The Obama family had what seemed to be a wonderful time at last night's White House Christmas tree lighting ceremony.
Among the notable highlights from the event: the president's overtly Christian message, his joyous singing with Santa and Michelle's duet with Kermit the Frog (okay, it wasn't a "duet" necessarily, but the famed character sat on her shoulder while the group caroled).
Watch these moments unfold, below:
On a more serious note, here's what CNN had to say about the president's Christmas tree address:
President Barack Obama delivered an unusually stark Christian message at the White House Christmas tree lighting Thursday night, saying Christ's message "lies at the heart of my Christian faith and that of millions of Americans."
"More than 2,000 years ago, a child was born to two faithful travelers who could find rest only in a stable, among the cattle and the sheep," Obama said at the tree lighting ceremony, a longstanding White House tradition.
Clearly, the president made the true meaning of Christmas known -- something that may serve as a surprise to those who disagree with his politics or who have questioned his faith allegiances. Whether the act was political or drawn out of his personal devotion to the faith isn't for us to judge, though it should be noted that Obama did, indeed, avoid a more generic holiday message.
Below, watch the video of his full speech:
And here's a substantial portion of the transcript (courtesy of the White House):
For 89 years, Presidents and Americans have come together to light the National Christmas Tree. And this year is a special one. This year, we have a brand new tree. The last one stood here for more than 30 years -- until we lost it in a storm earlier this year. But we all know that this tradition is much larger than any single tree. And tonight, once again, we gather here not simply to light some decorations, but to honor a story that lights the world.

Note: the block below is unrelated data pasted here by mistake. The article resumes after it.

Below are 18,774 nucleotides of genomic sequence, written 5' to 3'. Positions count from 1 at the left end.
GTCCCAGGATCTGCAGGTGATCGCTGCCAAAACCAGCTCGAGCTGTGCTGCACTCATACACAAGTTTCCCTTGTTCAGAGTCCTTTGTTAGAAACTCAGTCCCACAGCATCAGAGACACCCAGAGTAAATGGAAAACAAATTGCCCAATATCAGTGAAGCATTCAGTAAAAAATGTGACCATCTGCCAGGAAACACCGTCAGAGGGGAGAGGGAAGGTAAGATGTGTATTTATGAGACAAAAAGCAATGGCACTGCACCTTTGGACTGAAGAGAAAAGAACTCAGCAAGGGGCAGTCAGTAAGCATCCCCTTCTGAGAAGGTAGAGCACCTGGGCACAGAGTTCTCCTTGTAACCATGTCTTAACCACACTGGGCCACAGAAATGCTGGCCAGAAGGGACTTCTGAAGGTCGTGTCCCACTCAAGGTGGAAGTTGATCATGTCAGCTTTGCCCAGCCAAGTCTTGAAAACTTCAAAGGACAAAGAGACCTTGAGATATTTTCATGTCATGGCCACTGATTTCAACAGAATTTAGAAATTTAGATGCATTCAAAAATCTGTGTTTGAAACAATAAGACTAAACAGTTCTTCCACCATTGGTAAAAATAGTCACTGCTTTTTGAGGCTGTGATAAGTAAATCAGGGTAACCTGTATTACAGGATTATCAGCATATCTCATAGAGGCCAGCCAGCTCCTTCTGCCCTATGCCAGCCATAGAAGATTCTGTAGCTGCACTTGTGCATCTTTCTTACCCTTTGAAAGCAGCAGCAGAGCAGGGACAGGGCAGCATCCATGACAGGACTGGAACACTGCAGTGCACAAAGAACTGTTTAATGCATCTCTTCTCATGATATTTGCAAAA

More than 2,000 years ago, a child was born to two faithful travelers who could find rest only in a stable, among the cattle and the sheep. But this was not just any child. Christ’s birth made the angels rejoice and attracted shepherds and kings from afar. He was a manifestation of God’s love for us. And He grew up to become a leader with a servant’s heart who taught us a message as simple as it is powerful: that we should love God, and love our neighbor as ourselves.
That teaching has come to encircle the globe. It has endured for generations. And today, it lies at the heart of my Christian faith and that of millions of Americans. No matter who we are, or where we come from, or how we worship, it’s a message that can unite all of us on this holiday season.
So long as the gifts and the parties are happening, it’s important for us to keep in mind the central message of this season, and keep Christ’s words not only in our thoughts, but also in our deeds. In this season of hope, let’s help those who need it most –- the homeless, the hungry, the sick and shut in. In this season of plenty, let’s reach out to those who struggle to find work or provide for their families. In this season of generosity, let’s give thanks and honor to our troops and our veterans, and their families who've sacrificed so much for us. And let’s welcome all those who are happily coming home. (Applause.)
And this holiday season, let us reaffirm our commitment to each other, as family members, as neighbors, as Americans, regardless of our color or creed or faith. Let us remember that we are one, and we are a family.
So on behalf of Malia and Sasha and Michelle and our grandmother-in-chief, Marian -- (laughter) -- I wish you all the happiest holiday season, the merriest of Christmases. God bless you all, and may God bless the United States of America. (Applause.)